UK Cocktail Popularity Report and Trends

London Cocktail Week is fast approaching, taking place between the 12th-22nd October, giving us the perfect excuse to dive into cocktail culture in the UK and determine which liquor concoctions are the nation’s favourite. We’ll also offer up some tips to bars, restaurants and clubs on how to maximise their cocktail sales during this busy period and beyond.

A brief history of cocktails

Spirit-based alcoholic beverages have actually been around since the 1800s, although they’ve seen a lot of changes since then. While they’re mostly associated with the roaring 20s in America, cocktails were initially inspired by British punches that contained a mix of spirits, fruit juices and spices – served in big bowls, much like they are today.

But the concept of the cocktail wasn’t really defined until 1800s when it officially made its way into New York newspapers, described as “a stimulating liquor composed of any kind of sugar, water and bitters”. Then, as travel increased, new flavours entered the alcohol scene, with innovative new ingredients including citrus fruits and European liquor. But what really took things to the next level was the introduction of ice, keeping these new cocktail blends cool and revolutionising the drinks market.

Of course, prohibition state-side put a slight damper on the popularity of cocktails for a brief period, however it did push the best mixologists to explore abroad, spreading the trend. Fortunately, cocktails became all the rage once again in the 1950s when anybody who’s anybody was seen with a Manhattans or a Martini in hand. Today, they’re a global staple on the beverage market with every bar and restaurant offering up their own versions and specialty cocktail bars in all the trendiest places.

Cocktails are a big deal, especially in a nation like the UK where people love their booze and 48% of adults drink at least once a week. While you may think of beer and wine as being consumers’ top choices, cocktails run very close in popularity among several demographics.

But what’s the nation’s favourite cocktail? Well, according to Statista, when it comes to pre-mixed cocktails, the classic gin and tonic is the number one choice for UK consumers. But that’s RTD (ready to drink), straight off the shelf and trends seem to differ when it comes to bar orders (as we’ll get into below).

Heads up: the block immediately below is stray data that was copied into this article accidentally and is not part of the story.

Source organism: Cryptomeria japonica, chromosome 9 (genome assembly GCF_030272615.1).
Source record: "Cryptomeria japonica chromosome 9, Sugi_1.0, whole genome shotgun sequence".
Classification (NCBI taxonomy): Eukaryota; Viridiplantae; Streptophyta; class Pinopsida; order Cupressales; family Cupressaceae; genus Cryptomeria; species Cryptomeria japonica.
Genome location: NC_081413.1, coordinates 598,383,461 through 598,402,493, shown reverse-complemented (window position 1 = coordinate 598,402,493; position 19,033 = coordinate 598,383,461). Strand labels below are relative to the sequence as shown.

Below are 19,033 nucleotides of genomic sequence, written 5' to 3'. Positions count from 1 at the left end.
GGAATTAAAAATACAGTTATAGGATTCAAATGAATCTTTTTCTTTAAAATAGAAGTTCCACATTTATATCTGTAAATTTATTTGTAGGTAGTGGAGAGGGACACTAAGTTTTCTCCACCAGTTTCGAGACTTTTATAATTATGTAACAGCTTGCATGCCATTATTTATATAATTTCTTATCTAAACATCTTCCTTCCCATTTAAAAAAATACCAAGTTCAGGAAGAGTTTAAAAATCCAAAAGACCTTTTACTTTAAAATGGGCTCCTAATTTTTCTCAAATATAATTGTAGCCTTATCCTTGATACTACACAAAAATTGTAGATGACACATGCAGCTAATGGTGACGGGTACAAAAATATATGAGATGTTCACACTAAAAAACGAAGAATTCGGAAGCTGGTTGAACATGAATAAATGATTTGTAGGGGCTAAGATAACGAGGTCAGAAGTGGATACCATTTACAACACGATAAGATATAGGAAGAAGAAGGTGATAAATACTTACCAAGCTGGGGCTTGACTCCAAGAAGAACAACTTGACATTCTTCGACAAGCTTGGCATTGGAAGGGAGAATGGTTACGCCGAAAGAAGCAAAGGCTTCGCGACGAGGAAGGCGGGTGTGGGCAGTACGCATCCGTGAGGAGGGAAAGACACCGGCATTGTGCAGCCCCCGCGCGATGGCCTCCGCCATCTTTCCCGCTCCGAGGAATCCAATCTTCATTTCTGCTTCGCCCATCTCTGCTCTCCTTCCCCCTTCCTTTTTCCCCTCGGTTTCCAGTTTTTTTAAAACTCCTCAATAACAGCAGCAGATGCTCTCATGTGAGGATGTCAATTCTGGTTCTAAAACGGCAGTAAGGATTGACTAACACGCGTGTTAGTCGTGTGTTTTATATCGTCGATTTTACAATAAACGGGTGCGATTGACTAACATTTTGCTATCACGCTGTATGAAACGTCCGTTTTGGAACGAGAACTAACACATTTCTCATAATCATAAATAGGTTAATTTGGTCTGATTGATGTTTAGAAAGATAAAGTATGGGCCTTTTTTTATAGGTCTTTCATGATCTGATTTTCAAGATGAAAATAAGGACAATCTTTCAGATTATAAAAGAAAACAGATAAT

Cocktail preferences by gender

In bars and restaurants, men and women tend to opt for very different flavour palettes. According to a study in 2017, Whiskey Sours are men’s favourite, with 76% of respondents choosing that as their cocktail of choice, while 65% of women favoured Margaritas. This corroborates research by MGN Events which analysed UK search results and found the margarita to be the nation’s most popular, with numerous searches including ‘Margarita recipe’, ‘How to make a Margarita’ and ‘Margarita ingredients’. This was closely followed by the Pornstar Martini and the Mojito.

Which UK city drinks the most cocktails?

An independent study by Hayes and Jarvis revealed the Scottish capital of Edinburgh is the UK city with the highest consumption of cocktails, followed by Belfast, Bristol and London.

Which age group drinks the most cocktails?

Data from the Statista Global Consumer Survey shows punters aged between 21 and 39 cite cocktails and long drinks as their beverage of choice. Respondents over the age of 40, meanwhile, largely preferred beer and wine.

How can bars, pubs and restaurants maximise cocktail sales during London Cocktail Week and beyond

Making the most of London Cocktail Week will mean being on your customer-service A game, providing a variety of tasty cocktails and getting word out there about your offerings.

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Below are some top tips for maximising on cocktail sales during the event.


Conducting market research will help ensure you know what customers want from cocktails – whether they typically opt for the classics or are open to new concoctions.

You also want to get word out that you’re marking the cocktail season by sending out marketing emails, posting on social media and/or distributing flyers and putting up posters in your bar or restaurant.

Offer promotions

To pull in the crowds, consider running a cocktail happy hour, or a 2-for-1 deal on selected cocktails. This can help beat out nearby competition and encourage cross-selling and boost sales.

According to a study run by Simpsons Beverages, a variety of new cocktail trends are appearing in 2023, including the use of orchard and stoned fruits in cocktails – especially UK-grown apples and peaches. Berries and aromatics are also on their way in, as are sweet and sour combos. To keep your cocktail menu interesting and attract those looking for something different, consider incorporating new cocktail inventions inspired by these new flavour trends.

Opt for natural, seasonal ingredients

Simpsons Beverages also found that customers showed a strong preference for local, seasonal ingredients. This means using local distilleries and seasonal fruit. Additionally, they found all-natural ingredients tended to signal to customers that a product was premium, healthier and even more sustainable – making it extra attractive.

Choose ethical sources

According to a Mintel report, 82% of people prefer to spend their money on goods with ethical certifications, even when they’re on a tight budget. Using fairtrade coffee for espresso martinis as well as organic, locally grown fruit and veg can make a big difference as customers recognise your commitment to sustainable sourcing.

The UK is a nation that certainly appreciates its cocktails. As a hospitality business, you can optimise sales by keeping your cocktail fresh and exciting with new, locally sourced ingredients.

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